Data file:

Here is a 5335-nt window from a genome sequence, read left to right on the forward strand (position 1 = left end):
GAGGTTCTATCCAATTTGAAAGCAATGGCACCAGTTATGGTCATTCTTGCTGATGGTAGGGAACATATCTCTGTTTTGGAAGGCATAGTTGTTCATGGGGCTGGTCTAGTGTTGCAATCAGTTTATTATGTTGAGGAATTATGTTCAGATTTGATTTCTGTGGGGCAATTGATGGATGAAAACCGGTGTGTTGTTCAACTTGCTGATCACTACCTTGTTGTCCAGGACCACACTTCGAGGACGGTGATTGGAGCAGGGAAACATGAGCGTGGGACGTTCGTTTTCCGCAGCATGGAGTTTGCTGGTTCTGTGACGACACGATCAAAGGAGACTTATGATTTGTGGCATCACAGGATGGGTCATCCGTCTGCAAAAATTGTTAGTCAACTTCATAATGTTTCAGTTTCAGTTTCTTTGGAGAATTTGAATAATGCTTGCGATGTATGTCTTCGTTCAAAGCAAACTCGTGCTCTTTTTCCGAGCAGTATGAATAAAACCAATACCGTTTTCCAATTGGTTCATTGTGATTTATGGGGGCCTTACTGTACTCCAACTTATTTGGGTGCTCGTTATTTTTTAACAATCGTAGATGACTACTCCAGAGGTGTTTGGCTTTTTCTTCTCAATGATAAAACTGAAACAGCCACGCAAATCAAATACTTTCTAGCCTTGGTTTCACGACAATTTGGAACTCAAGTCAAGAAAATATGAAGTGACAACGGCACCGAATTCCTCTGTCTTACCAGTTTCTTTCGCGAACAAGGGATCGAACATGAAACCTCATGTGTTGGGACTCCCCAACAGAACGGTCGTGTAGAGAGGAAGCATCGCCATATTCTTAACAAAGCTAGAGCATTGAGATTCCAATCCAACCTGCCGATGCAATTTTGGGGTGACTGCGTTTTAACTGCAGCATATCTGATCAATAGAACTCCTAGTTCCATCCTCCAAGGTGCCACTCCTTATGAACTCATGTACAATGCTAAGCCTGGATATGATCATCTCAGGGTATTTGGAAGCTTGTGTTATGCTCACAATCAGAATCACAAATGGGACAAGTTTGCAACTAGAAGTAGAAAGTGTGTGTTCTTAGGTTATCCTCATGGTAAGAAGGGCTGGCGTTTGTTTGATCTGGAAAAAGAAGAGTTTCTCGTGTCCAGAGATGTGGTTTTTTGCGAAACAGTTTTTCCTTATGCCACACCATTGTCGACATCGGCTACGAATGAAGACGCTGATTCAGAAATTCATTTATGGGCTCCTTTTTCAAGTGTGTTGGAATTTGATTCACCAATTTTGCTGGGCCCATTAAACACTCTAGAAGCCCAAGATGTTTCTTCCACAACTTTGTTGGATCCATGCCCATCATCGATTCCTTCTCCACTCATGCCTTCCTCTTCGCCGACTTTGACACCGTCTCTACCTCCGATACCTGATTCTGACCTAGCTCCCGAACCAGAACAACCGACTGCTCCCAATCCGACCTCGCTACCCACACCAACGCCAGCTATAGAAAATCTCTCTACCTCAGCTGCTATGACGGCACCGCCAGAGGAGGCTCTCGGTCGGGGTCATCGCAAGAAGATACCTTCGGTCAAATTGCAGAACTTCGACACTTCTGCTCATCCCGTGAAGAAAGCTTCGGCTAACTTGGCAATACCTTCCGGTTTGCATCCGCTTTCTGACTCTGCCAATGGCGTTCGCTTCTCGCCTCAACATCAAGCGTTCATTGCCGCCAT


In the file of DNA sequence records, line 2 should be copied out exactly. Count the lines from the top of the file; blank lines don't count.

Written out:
GAGGTTCTATCCAATTTGAAAGCAATGGCACCAGTTATGGTCATTCTTGCTGATGGTAGGGAACATATCTCTGTTTTGGAAGGCATAGTTGTTCATGGGGCTGGTCTAGTGTTGCAATCAGTTTATTATGTTGAGGAATTATGTTCAGATTTGATTTCTGTGGGGCAATTGATGGATGAAAACCGGTGTGTTGTTCAACTTGCTGATCACTACCTTGTTGTCCAGGACCACACTTCGAGGACGGTGATTGGAGCAGGGAAACATGAGCGTGGGACGTTCGTTTTCCGCAGCATGGAGTTTGCTGGTTCTGTGACGACACGATCAAAGGAGACTTATGATTTGTGGCATCACAGGATGGGTCATCCGTCTGCAAAAATTGTTAGTCAACTTCATAATGTTTCAGTTTCAGTTTCTTTGGAGAATTTGAATAATGCTTGCGATGTATGTCTTCGTTCAAAGCAAACTCGTGCTCTTTTTCCGAGCAGTATGAATAAAACCAATACCGTTTTCCAATTGGTTCATTGTGATTTATGGGGGCCTTACTGTACTCCAACTTATTTGGGTGCTCGTTATTTTTTAACAATCGTAGATGACTACTCCAGAGGTGTTTGGCTTTTTCTTCTCAATGATAAAACTGAAACAGCCACGCAAATCAAATACTTTCTAGCCTTGGTTTCACGACAATTTGGAACTCAAGTCAAGAAAATATGAAGTGACAACGGCACCGAATTCCTCTGTCTTACCAGTTTCTTTCGCGAACAAGGGATCGAACATGAAACCTCATGTGTTGGGACTCCCCAACAGAACGGTCGTGTAGAGAGGAAGCATCGCCATATTCTTAACAAAGCTAGAGCATTGAGATTCCAATCCAACCTGCCGATGCAATTTTGGGGTGACTGCGTTTTAACTGCAGCATATCTGATCAATAGAACTCCTAGTTCCATCCTCCAAGGTGCCACTCCTTATGAACTCATGTACAATGCTAAGCCTGGATATGATCATCTCAGGGTATTTGGAAGCTTGTGTTATGCTCACAATCAGAATCACAAATGGGACAAGTTTGCAACTAGAAGTAGAAAGTGTGTGTTCTTAGGTTATCCTCATGGTAAGAAGGGCTGGCGTTTGTTTGATCTGGAAAAAGAAGAGTTTCTCGTGTCCAGAGATGTGGTTTTTTGCGAAACAGTTTTTCCTTATGCCACACCATTGTCGACATCGGCTACGAATGAAGACGCTGATTCAGAAATTCATTTATGGGCTCCTTTTTCAAGTGTGTTGGAATTTGATTCACCAATTTTGCTGGGCCCATTAAACACTCTAGAAGCCCAAGATGTTTCTTCCACAACTTTGTTGGATCCATGCCCATCATCGATTCCTTCTCCACTCATGCCTTCCTCTTCGCCGACTTTGACACCGTCTCTACCTCCGATACCTGATTCTGACCTAGCTCCCGAACCAGAACAACCGACTGCTCCCAATCCGACCTCGCTACCCACACCAACGCCAGCTATAGAAAATCTCTCTACCTCAGCTGCTATGACGGCACCGCCAGAGGAGGCTCTCGGTCGGGGTCATCGCAAGAAGATACCTTCGGTCAAATTGCAGAACTTCGACACTTCTGCTCATCCCGTGAAGAAAGCTTCGGCTAACTTGGCAATACCTTCCGGTTTGCATCCGCTTTCTGACTCTGCCAATGGCGTTCGCTTCTCGCCTCAACATCAAGCGTTCATTGCCGCCAT